OBJECTIVE

To investigate whether lower risk HLA class II genotypes would influence the efficacy of DiaPep277 therapy in protecting β-cell function evaluated by C-peptide secretion in recent-onset type 1 diabetic subjects.

RESEARCH DESIGN AND METHODS

Data were collected from type 1 diabetic subjects enrolled in multicenter phase II studies with a randomized, double-blind, and placebo-controlled design in whom fasting and stimulated C-peptide levels were measured. HLA genotypes were classified in high, moderate, and low risk categories.

RESULTS

A total of 146 subjects (aged 4.3 to 58.5 years) were enrolled, including 76 children (<18 years old) and 70 adults. At baseline, there was a significant increase in fasting, maximal, and area under the curve (AUC) C-peptide from high to moderate and low risk HLA genotypes in adults (P for trend <0.04) but not in children. Children showed a decrease of the three parameters over time regardless of therapy and HLA genotype. DiaPep277-treated adults with low risk genotype had significantly higher maximal and AUC C-peptide versus placebo at 12 months (0.04 ± 0.07 vs. −0.28 ± 0.09 nmol/L, P < 0.01, and 0.53 ± 1.3 vs. −4.59 ± 1.5 nmol/L, P < 0.05, respectively). In the moderate risk genotype group, Δmaximal and AUC C-peptide values were significantly higher in DiaPep277-treated versus placebo-treated patients (P < 0.01 and P < 0.05, respectively).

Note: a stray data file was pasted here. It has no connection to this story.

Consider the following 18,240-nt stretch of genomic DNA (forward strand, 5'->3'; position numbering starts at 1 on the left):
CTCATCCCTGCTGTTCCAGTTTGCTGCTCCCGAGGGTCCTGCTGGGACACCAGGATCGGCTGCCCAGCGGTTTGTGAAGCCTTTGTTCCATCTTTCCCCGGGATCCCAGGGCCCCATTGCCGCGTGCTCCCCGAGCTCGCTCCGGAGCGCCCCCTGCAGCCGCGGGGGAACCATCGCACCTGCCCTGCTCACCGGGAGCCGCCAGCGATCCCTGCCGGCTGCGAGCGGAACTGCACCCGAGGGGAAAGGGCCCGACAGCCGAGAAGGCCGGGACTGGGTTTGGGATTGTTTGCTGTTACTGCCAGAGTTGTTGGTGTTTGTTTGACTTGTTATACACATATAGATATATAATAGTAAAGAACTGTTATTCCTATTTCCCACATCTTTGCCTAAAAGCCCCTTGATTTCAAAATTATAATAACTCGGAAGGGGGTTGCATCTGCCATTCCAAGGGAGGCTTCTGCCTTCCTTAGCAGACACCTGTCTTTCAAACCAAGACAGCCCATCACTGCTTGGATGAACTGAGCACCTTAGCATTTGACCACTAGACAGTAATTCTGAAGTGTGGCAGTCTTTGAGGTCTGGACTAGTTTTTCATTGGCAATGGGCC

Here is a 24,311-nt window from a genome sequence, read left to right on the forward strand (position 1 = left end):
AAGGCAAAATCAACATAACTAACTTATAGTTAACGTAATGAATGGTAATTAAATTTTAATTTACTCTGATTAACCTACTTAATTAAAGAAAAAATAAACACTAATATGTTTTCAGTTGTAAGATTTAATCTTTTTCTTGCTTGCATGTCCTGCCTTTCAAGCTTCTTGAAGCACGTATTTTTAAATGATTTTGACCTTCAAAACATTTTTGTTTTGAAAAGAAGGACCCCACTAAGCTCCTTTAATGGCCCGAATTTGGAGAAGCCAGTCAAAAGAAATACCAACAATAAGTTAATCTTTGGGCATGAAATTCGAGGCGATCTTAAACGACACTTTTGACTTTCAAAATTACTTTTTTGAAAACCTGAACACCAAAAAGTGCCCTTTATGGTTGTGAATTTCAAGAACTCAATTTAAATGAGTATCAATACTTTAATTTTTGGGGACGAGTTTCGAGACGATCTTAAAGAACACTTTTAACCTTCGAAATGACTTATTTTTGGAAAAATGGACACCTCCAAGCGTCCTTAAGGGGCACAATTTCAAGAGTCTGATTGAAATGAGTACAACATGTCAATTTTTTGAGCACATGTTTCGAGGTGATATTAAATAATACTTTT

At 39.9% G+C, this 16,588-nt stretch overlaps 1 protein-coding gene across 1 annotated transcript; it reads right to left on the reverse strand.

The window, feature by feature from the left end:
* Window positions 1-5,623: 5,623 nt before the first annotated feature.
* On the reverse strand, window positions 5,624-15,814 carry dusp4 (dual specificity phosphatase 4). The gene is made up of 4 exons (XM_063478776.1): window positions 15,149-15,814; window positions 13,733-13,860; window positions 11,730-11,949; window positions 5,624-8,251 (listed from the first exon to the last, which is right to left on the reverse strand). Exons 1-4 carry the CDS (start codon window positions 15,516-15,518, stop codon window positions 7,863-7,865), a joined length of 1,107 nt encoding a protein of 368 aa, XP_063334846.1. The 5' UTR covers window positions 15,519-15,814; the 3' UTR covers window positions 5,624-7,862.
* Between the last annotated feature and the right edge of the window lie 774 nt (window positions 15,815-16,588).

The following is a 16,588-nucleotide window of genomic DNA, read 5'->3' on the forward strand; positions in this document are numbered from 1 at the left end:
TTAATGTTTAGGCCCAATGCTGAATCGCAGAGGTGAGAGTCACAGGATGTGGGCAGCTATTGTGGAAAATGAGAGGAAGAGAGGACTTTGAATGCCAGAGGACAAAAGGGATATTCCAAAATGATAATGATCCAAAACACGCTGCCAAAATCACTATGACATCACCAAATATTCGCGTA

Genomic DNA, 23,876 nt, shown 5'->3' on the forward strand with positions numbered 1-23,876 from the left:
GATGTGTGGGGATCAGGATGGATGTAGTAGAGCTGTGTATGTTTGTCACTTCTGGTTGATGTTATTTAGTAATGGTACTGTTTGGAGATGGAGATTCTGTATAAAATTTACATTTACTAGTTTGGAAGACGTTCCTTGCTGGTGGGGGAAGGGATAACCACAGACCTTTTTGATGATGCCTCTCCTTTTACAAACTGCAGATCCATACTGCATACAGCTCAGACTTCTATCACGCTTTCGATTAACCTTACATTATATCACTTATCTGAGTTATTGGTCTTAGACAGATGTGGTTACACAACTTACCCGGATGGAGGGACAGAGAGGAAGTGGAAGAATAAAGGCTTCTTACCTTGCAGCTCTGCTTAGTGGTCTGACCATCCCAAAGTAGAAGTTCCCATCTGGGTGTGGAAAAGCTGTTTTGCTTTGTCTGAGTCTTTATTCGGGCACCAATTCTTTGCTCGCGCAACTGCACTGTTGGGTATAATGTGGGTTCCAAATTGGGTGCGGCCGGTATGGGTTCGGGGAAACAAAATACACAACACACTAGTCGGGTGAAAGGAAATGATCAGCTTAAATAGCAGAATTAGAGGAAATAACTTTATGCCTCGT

CONCLUSIONS

This exploratory study demonstrates that type 1 diabetic adults with low and moderate risk HLA genotypes benefit the most from intervention with DiaPep277; the only subgroup with an increase of C-peptide at 12 months after diagnosis was the low risk DiaPep277-treated subgroup.